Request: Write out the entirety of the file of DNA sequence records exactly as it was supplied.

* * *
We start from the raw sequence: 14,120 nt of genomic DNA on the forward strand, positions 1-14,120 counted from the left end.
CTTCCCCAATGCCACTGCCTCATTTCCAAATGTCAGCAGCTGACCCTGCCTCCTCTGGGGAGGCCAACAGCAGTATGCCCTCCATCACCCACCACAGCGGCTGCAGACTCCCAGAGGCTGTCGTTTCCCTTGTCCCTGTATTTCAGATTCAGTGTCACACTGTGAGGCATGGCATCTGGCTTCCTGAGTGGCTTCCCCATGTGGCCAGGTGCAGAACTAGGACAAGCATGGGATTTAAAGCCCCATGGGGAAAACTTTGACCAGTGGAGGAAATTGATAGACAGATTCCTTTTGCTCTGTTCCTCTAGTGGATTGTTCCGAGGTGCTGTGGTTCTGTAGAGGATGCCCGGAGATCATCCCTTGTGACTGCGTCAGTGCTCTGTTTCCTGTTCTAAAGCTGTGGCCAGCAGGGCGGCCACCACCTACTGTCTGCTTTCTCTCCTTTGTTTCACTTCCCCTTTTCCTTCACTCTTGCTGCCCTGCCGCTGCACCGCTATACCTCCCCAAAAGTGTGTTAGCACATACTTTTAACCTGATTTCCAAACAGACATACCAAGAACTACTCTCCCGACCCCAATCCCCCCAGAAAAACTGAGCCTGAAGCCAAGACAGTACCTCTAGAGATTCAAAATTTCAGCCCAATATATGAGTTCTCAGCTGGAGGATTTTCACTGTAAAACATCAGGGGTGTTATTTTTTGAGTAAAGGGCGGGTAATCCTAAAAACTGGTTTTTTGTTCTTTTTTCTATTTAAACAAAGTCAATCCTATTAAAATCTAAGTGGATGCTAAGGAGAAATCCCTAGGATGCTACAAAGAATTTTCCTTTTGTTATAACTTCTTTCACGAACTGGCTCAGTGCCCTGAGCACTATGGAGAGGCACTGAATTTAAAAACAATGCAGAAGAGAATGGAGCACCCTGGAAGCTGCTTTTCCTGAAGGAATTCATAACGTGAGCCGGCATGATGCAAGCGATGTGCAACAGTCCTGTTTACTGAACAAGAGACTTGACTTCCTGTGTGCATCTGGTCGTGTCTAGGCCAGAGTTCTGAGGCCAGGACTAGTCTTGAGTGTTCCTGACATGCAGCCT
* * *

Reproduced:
We start from the raw sequence: 14,120 nt of genomic DNA on the forward strand, positions 1-14,120 counted from the left end.
CTTCCCCAATGCCACTGCCTCATTTCCAAATGTCAGCAGCTGACCCTGCCTCCTCTGGGGAGGCCAACAGCAGTATGCCCTCCATCACCCACCACAGCGGCTGCAGACTCCCAGAGGCTGTCGTTTCCCTTGTCCCTGTATTTCAGATTCAGTGTCACACTGTGAGGCATGGCATCTGGCTTCCTGAGTGGCTTCCCCATGTGGCCAGGTGCAGAACTAGGACAAGCATGGGATTTAAAGCCCCATGGGGAAAACTTTGACCAGTGGAGGAAATTGATAGACAGATTCCTTTTGCTCTGTTCCTCTAGTGGATTGTTCCGAGGTGCTGTGGTTCTGTAGAGGATGCCCGGAGATCATCCCTTGTGACTGCGTCAGTGCTCTGTTTCCTGTTCTAAAGCTGTGGCCAGCAGGGCGGCCACCACCTACTGTCTGCTTTCTCTCCTTTGTTTCACTTCCCCTTTTCCTTCACTCTTGCTGCCCTGCCGCTGCACCGCTATACCTCCCCAAAAGTGTGTTAGCACATACTTTTAACCTGATTTCCAAACAGACATACCAAGAACTACTCTCCCGACCCCAATCCCCCCAGAAAAACTGAGCCTGAAGCCAAGACAGTACCTCTAGAGATTCAAAATTTCAGCCCAATATATGAGTTCTCAGCTGGAGGATTTTCACTGTAAAACATCAGGGGTGTTATTTTTTGAGTAAAGGGCGGGTAATCCTAAAAACTGGTTTTTTGTTCTTTTTTCTATTTAAACAAAGTCAATCCTATTAAAATCTAAGTGGATGCTAAGGAGAAATCCCTAGGATGCTACAAAGAATTTTCCTTTTGTTATAACTTCTTTCACGAACTGGCTCAGTGCCCTGAGCACTATGGAGAGGCACTGAATTTAAAAACAATGCAGAAGAGAATGGAGCACCCTGGAAGCTGCTTTTCCTGAAGGAATTCATAACGTGAGCCGGCATGATGCAAGCGATGTGCAACAGTCCTGTTTACTGAACAAGAGACTTGACTTCCTGTGTGCATCTGGTCGTGTCTAGGCCAGAGTTCTGAGGCCAGGACTAGTCTTGAGTGTTCCTGACATGCAGCCT